By Sharna Johnson: CNJ staff writer
About a week of wintry weather is expected to begin today, bringing a temporary end to unseasonably warm temperatures, according to the National Weather Service in Albuquerque.
“It’ll be a lot different than what you’ve been having,” said Brian Guyer, a meteorologist with the National Weather Service in Albuquerque. He said northern winds will drop daytime temperatures by 30 to 35 degrees today with rain and possibly snow from Thursday through Sunday.
The change is the result of a low pressure system moving east and pushing out the high pressure system associated with higher than normal temperatures, Guyer said.
After next week, conditions are expected to return to a warmer than normal level and remain dry, he said.
Temperatures over the last week or so, which have ranged in the upper 60s to 70s, have been an average of 20 degrees above normal for this time of year, he said.
For the month, Guyer said, temperatures have been around 7 degrees above normal statewide.
“I’m sure a lot of people have been saving on their heating for this month,” he said.
Clovis Fire Chief Ray Westerman said as the pending cold spell approaches, it is a good time for people to change air filters in their heating units, put fresh batteries in smoke detectors and get salt ready for de-icing sidewalks and driveways.
Westerman also said ashes from stoves and fireplaces should be completely cool before they’re discarded.
Driving safely on icy roads
Decrease your speed and leave yourself plenty of room to stop. You should allow at least three times more space than usual between you and the car in front of you.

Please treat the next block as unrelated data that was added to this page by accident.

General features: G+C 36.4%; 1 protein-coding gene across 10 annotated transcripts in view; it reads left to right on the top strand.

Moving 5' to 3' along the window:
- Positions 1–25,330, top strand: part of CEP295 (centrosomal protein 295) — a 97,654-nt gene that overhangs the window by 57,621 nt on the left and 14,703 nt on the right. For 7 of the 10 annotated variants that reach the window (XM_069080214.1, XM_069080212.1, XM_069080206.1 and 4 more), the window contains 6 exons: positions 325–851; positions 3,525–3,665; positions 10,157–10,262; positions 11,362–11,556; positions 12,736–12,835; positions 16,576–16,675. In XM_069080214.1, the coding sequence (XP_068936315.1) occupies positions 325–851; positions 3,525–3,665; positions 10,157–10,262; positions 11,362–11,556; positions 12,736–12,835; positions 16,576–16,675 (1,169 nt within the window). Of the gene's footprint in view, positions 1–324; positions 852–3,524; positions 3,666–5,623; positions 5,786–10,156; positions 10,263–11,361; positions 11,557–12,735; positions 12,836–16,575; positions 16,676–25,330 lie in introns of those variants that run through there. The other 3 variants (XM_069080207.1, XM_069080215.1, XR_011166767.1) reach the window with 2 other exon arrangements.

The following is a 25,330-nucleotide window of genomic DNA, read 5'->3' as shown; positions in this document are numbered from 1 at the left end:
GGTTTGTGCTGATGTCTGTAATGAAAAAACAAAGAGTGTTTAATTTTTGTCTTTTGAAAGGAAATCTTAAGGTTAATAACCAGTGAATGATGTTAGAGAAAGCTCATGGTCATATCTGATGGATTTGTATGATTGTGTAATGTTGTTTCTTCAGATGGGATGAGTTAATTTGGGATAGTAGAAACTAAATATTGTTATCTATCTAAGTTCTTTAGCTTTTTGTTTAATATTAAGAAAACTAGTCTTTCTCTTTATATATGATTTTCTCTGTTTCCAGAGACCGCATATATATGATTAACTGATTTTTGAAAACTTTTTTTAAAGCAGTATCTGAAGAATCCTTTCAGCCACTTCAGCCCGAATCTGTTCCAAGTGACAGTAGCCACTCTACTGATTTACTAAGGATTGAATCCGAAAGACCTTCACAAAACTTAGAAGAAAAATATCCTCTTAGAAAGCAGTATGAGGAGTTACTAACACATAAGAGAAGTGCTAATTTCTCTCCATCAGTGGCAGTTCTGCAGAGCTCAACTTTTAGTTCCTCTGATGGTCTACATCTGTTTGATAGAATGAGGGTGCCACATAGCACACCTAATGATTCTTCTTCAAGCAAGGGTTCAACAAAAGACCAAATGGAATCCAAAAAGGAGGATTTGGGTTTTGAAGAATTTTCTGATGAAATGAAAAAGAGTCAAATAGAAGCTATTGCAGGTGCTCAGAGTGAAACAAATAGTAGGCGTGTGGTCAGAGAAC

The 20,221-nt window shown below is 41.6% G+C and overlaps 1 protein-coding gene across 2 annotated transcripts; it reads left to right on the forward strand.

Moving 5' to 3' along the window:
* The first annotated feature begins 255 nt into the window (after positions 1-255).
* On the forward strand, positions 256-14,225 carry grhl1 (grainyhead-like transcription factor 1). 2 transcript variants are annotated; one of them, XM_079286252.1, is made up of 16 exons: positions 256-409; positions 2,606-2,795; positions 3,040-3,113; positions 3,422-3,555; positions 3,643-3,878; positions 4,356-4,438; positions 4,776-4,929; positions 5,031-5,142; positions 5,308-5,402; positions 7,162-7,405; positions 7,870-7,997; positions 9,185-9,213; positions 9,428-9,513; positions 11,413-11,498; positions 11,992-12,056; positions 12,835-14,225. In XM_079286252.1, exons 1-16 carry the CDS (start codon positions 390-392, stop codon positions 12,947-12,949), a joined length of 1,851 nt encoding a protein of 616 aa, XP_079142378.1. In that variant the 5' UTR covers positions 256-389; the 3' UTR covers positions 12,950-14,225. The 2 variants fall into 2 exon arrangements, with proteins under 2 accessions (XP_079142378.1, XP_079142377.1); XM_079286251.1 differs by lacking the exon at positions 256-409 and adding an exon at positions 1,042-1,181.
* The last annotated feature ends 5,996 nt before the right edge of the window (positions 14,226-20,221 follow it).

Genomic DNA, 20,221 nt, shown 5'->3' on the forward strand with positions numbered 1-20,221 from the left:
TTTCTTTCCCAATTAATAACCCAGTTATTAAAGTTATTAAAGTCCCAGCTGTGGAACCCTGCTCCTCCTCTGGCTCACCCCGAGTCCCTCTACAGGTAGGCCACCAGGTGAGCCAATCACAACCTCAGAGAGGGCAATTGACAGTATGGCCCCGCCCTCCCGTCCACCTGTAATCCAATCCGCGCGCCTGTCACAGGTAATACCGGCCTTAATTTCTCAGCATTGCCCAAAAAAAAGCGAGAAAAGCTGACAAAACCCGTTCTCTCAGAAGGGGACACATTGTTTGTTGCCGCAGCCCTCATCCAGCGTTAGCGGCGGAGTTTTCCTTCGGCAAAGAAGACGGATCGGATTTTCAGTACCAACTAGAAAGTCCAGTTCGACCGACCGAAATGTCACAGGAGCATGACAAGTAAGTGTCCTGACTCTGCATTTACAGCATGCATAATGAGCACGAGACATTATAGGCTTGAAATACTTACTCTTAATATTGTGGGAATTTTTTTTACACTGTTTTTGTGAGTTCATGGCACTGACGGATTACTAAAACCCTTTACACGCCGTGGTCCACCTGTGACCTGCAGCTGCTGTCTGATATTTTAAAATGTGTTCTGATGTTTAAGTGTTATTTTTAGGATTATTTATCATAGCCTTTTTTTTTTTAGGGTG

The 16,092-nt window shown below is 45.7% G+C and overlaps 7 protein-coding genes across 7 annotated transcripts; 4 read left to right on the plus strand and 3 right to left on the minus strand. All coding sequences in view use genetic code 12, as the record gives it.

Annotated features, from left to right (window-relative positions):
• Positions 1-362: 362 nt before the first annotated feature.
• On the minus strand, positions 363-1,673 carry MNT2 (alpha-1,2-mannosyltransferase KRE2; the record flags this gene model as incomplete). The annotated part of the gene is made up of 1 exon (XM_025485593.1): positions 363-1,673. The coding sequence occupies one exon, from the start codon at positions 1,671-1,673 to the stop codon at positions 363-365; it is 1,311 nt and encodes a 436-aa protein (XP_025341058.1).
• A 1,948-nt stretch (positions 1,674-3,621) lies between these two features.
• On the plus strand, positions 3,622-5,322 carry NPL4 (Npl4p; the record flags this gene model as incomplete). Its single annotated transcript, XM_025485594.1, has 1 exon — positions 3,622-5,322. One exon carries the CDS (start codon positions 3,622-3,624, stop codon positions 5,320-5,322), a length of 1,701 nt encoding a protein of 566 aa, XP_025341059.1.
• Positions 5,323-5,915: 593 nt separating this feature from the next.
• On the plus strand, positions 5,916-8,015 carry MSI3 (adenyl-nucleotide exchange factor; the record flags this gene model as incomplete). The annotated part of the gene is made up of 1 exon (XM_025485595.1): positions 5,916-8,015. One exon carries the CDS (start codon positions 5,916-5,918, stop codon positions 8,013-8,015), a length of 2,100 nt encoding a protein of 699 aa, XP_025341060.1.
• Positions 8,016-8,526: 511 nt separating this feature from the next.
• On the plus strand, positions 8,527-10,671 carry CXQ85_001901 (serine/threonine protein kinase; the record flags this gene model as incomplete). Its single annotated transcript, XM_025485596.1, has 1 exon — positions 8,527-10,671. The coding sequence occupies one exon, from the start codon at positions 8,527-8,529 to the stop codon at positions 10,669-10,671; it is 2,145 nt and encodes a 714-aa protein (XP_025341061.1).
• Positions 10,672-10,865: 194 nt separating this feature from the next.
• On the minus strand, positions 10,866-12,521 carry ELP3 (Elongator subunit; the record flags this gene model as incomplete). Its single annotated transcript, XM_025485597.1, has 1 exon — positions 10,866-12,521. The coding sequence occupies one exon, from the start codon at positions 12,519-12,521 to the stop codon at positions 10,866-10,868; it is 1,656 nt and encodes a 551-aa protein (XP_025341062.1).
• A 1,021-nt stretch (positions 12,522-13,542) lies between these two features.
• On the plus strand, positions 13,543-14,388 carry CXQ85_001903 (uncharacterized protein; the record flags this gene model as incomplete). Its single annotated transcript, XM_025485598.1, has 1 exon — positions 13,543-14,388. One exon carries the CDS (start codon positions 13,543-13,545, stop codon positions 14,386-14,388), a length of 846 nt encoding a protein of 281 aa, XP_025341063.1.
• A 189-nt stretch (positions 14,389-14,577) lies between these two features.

Brake gently to avoid skidding. If your wheels start to lock up, ease off the brake.
Turn on your lights to increase your visibility to other motorists.
Keep your lights and windshield clean.
Use low gears to keep traction, especially on hills.
Don’t use cruise control or
overdrive on icy roads.
Be especially careful on bridges, overpasses and infrequently traveled roads, which will freeze first. Even at temperatures above freezing, if the
conditions are wet, you might encounter ice in shady areas or on exposed roadways like bridges.
Don’t pass snow plows. The
drivers have limited visibility, and you’re likely to find the road in front of them worse than the road behind.
Don’t assume your vehicle can handle all conditions. Even four-wheel and front-wheel drive vehicles can encounter trouble on winter roads.
If you get stuck:
Do not spin your wheels. This will only dig you in deeper.
Turn your wheels from side to side a few times to push snow out of the way.
Use a light touch on the gas, to ease your car out.
Use a shovel to clear snow away from the wheels and the underside of the car.
Pour sand, kitty litter, gravel or salt in the path of the wheels, to help get traction.
Try rocking the vehicle. Check your owner’s manual first — it can damage the transmission on some vehicles. Shift from forward to reverse, and back again. Each time you’re in gear, give a light touch on the gas until the vehicle gets going.